Advertisement

The Politics of Space and Identity: Making Place in a Suburban District

  • Linling Gao-Miles
Chapter

Abstract

This chapter examines the interlocking notions of migration, space, and identity through a study of a suburban district, Box Hill, in Melbourne, Australia. It argues that the evolving spatiality of Box Hill, perceived as an emerging Chinatown in public narratives, is an outcome of international migration and domestic immigration policies. The case of Box Hill is illustrative of global formations of multiethnic neighborhoods, particularly revolving around public politics about space and identity. This study sheds light on the discursive production of Box Hill, as a place, through its discursive relation with Chinatown, as a space; by applying the notion of place-making, this study reveals tension with public politics of space and identity as well as agencies and impetuses under which multifaceted ethnic spaces were produced in a translocal terrain.

Notes

Acknowledgments

I would like to express my gratitude to Jennifer Moore at Washington University in St. Louis for her generous help in making the GIS map (Fig. 13.2).

Works Cited

  1. Anderson, Kay. 1990. Chinatown Re-oriented: A Critical Analysis of Recent Redevelopment Schemes in a Melbourne and Sydney Enclave. Australian Geographical Studies [Now Geographical Research] 18 (2): 137–154.CrossRefGoogle Scholar
  2. Ang, Ien. 2016. At Home in Asia? Sydney’s Chinatown and Australia’s ‘Asian Century’. International Journal of Cultural Studies 19 (3): 257–269.CrossRefGoogle Scholar
  3. Ang, Ien, and Jon Stratton. 1996. Asianing Australia: Notes Toward a Critical Transnationalism in Cultural Studies. Cultural Studies 10 (1): 16–36.CrossRefGoogle Scholar
  4. Australian Bureau of Statistics (ABS). 1911 Census of the Commonwealth of Australia; 1947 Census of the Commonwealth of Australia; 2001 Census, Basic Community Profile; 2006 Census, Basic Community Profile; 2016 Census, General Community Profile; 2016 Census of Population and Housing. http://www.abs.gov.au/websitedbs/D3310114.nsf/Home/Census?OpenDocument&ref=topBar.
  5. Brickell, Katherine, and Ayona Datta. 2011. Introduction: Translocal Geographies. In Translocal Geographies: Spaces, Places, Connections, ed. Katherine Brickell and Ayona Datta, 3–20. Burlington: Ashgate.Google Scholar
  6. Gao-Miles, Linling. 2017. Beyond the Ethnic Enclave: Interethnicity and Trans-spatiality in an Australian Suburb. City & Society 29 (1): 82–103.CrossRefGoogle Scholar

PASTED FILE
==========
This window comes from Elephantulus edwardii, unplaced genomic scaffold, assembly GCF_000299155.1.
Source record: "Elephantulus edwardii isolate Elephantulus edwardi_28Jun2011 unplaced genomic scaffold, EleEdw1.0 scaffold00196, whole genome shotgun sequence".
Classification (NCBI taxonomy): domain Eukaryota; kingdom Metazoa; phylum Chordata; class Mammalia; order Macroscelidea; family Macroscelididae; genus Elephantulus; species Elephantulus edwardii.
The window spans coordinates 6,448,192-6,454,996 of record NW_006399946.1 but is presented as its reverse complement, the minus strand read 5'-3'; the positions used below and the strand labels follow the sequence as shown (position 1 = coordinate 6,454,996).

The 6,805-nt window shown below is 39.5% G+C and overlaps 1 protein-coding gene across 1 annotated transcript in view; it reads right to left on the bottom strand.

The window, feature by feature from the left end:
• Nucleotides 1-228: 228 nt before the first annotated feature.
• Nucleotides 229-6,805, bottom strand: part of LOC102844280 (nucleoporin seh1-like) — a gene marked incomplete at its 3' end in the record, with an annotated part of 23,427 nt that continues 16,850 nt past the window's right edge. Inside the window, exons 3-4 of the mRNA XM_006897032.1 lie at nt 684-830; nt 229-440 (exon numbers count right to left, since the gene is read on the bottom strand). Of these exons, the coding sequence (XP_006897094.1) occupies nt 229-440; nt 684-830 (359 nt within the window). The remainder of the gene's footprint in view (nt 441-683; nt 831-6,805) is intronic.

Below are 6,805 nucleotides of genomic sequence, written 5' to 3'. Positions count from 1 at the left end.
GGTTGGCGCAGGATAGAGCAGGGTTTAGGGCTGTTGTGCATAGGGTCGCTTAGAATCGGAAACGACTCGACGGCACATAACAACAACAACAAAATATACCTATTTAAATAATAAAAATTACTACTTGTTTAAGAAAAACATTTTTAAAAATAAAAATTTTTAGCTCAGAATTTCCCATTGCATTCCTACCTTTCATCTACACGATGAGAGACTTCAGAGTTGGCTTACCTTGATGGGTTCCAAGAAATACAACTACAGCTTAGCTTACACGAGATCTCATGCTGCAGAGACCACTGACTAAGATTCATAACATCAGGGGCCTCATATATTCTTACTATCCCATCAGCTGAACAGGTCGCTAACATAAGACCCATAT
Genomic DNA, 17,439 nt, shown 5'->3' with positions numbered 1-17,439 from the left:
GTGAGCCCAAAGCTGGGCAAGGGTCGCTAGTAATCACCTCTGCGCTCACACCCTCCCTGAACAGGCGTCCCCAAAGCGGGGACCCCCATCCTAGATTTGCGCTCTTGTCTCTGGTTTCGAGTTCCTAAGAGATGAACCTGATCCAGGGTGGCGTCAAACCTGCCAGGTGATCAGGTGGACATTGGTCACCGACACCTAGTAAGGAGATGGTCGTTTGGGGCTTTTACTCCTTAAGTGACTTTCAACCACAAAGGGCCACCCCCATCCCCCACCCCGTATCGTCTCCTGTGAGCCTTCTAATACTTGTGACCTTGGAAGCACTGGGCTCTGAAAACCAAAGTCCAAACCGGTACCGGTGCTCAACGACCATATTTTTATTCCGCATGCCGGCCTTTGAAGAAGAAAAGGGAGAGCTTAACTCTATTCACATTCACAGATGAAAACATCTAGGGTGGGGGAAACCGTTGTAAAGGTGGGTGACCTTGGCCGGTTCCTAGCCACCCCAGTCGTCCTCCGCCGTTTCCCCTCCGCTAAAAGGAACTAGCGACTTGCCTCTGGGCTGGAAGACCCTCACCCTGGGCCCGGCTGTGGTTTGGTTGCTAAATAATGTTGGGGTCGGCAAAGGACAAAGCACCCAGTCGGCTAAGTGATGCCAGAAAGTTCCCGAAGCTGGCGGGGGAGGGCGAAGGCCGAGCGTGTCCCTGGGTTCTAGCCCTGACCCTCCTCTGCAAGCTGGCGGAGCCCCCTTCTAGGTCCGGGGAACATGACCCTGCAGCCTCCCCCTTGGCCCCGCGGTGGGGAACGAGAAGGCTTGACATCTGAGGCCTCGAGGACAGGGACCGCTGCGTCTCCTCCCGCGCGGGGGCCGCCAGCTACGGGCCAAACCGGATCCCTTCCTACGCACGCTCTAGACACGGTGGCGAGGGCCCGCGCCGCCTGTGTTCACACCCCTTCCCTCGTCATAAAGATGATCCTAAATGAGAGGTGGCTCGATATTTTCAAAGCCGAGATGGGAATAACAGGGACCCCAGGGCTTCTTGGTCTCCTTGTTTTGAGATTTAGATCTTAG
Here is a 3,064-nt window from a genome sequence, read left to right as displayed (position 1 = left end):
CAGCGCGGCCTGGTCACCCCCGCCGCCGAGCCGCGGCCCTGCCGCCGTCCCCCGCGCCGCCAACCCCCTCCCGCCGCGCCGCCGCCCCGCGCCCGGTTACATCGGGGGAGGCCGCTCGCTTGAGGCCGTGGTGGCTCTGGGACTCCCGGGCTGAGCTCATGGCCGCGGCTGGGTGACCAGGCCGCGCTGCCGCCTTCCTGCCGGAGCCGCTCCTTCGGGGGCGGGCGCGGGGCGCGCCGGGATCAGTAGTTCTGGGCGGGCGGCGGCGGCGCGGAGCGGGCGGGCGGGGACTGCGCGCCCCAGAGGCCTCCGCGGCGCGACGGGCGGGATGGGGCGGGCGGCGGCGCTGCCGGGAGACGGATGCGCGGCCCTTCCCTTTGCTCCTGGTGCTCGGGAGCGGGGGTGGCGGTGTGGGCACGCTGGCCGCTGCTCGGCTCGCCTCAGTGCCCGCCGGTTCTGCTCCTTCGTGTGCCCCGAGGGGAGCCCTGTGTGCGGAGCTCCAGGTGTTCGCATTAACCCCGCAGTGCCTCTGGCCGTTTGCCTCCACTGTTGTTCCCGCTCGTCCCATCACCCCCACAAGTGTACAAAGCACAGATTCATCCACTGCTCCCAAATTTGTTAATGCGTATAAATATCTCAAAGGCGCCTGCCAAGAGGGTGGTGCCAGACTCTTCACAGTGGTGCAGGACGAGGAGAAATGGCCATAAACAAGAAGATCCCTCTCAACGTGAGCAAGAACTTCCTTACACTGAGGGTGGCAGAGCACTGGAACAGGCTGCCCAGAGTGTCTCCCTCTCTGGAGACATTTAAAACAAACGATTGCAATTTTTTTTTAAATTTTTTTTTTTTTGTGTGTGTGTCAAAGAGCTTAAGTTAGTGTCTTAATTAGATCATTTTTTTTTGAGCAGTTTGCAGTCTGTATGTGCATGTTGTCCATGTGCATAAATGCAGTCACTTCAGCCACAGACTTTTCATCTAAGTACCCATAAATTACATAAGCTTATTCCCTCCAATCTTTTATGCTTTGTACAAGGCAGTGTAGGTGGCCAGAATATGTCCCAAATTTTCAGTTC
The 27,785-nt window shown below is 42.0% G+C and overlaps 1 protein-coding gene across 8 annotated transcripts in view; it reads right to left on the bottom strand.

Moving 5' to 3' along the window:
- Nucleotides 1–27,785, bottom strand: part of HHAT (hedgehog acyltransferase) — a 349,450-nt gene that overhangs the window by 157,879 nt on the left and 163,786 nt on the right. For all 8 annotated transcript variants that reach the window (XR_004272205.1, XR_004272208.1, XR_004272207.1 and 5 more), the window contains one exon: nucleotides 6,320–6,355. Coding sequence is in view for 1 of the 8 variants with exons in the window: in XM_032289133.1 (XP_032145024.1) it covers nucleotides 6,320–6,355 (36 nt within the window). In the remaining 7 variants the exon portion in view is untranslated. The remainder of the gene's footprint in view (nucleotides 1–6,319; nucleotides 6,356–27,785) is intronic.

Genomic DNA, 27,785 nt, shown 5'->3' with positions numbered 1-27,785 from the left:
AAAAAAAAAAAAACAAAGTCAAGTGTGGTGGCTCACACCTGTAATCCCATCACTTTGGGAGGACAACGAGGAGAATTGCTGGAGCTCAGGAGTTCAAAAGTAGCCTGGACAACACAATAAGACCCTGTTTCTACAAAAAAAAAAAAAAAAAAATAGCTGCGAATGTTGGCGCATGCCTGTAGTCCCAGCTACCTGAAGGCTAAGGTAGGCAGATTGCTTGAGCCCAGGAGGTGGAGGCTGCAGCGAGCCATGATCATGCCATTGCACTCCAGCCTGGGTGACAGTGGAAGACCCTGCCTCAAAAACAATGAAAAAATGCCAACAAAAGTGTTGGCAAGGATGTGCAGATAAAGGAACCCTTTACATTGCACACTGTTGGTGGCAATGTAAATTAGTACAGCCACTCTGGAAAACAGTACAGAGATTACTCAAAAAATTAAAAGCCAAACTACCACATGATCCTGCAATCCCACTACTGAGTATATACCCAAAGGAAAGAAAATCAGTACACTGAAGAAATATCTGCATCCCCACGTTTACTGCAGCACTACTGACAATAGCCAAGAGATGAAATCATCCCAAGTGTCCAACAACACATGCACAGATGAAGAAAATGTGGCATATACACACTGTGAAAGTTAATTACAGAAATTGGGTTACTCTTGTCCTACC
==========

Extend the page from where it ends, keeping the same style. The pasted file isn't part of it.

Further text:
7. Gupta, Akhil, and James Ferguson. 1997a. Culture, Power, Place: Ethnography at the End of an Era. In Culture, Power, Place: Explorations in Critical Anthropology, ed. Akhil Gupta and James Ferguson, 1–29. Durham: Duke University Press.Google Scholar
  8. ———. 1997b. Beyond ‘Culture’: Space, Identity, and the Politics of Difference. In Culture, Power, Place: Explorations in Critical Anthropology, ed. Akhil Gupta and James Ferguson, 33–51. Durham: Duke University Press.Google Scholar
  9. Hage, Ghassan. 1997. At Home in the Entrails of the West: Multiculturalism Ethnic Food and Migrant Home-Building. In Home/World: Space, Community and Marginality in Sydney’s West, ed. Helen Grace et al., 93–153. Annandale: Pluto Press.Google Scholar
  10. Hall, Stuart, and Paul du Gay, eds. 1996. Questions of Cultural Identity. Los Angeles: Sage Publications.Google Scholar
  11. Logan, John R., and Wenquan Zhang. 2004. Identifying Ethnic Neighborhoods by Census Data: Group Concentration and Spatial Clustering. In Spatially Integrated Social Science, ed. Michael F. Goodchild and Donald G. Janelle, 113–126. Oxford: Oxford University Press.Google Scholar
  12. Logan, John R., Wenquan Zhang, and Richard D. Alba. 2002. Immigrant Enclaves and Ethnic Communities in New York and Los Angeles. American Sociological Review 67 (2): 299–322.CrossRefGoogle Scholar
  13. Martin, Deborah G., and Byron Miller. 2003. Space and Contentious Politics. Mobilization: An International Journal [Now Mobilization: An International Quarterly] 8 (2): 143–156.Google Scholar
  14. Massey, Douglas S. 1985. Ethnic Residential Segregation: A Theoretical Synthesis and Empirical Review. Sociology and Social Research 69 (3): 315–350.Google Scholar
  15. Melbourne City Council. 1985. Chinatown Action Plan, Prepared by City Strategic Planning Division. City of Melbourne: Technical Services Department.Google Scholar
  16. Stoler, Ann. 1992. Sexual Affronts and Racial Frontiers: European Identities and the Cultural Politics of Exclusion in Colonial Southeast Asia. Comparative Studies in Society and History 34 (3): 514–551.CrossRefGoogle Scholar
  17. Watson, Sophie. 2006. City Publics: The (Dis)Enchantments of Urban Encounters. New York: Routledge.Google Scholar
  18. Wells, Karen, and Sophie Watson. 2005. A Politics of Resentment: Shopkeepers in a London Neighborhood. Ethnic and Racial Studies 28 (2): 261–277.CrossRefGoogle Scholar
  19. Wise, Amanda. 2010a. ‘You Wouldn’t Know What’s in There Would You?’ Homeliness and ‘Foreign’ Signs in Ashfield, Sydney. In Translocal Geographies: Spaces, Places, Connections, ed. Katherine Brickell and Ayona Datta, 93–107. Burlington: Ashgate.Google Scholar
  20. ———. 2010b. Sensuous Multiculturalism: Emotional Landscapes of Inter-Ethnic Living in Australian Suburbia. Journal of Ethnic and Migration Studies 36 (6): 917–937.CrossRefGoogle Scholar

Copyright information

© The Author(s) 2019

Authors and Affiliations

  1. 1.Washington UniversitySt. LouisUSA

Personalised recommendations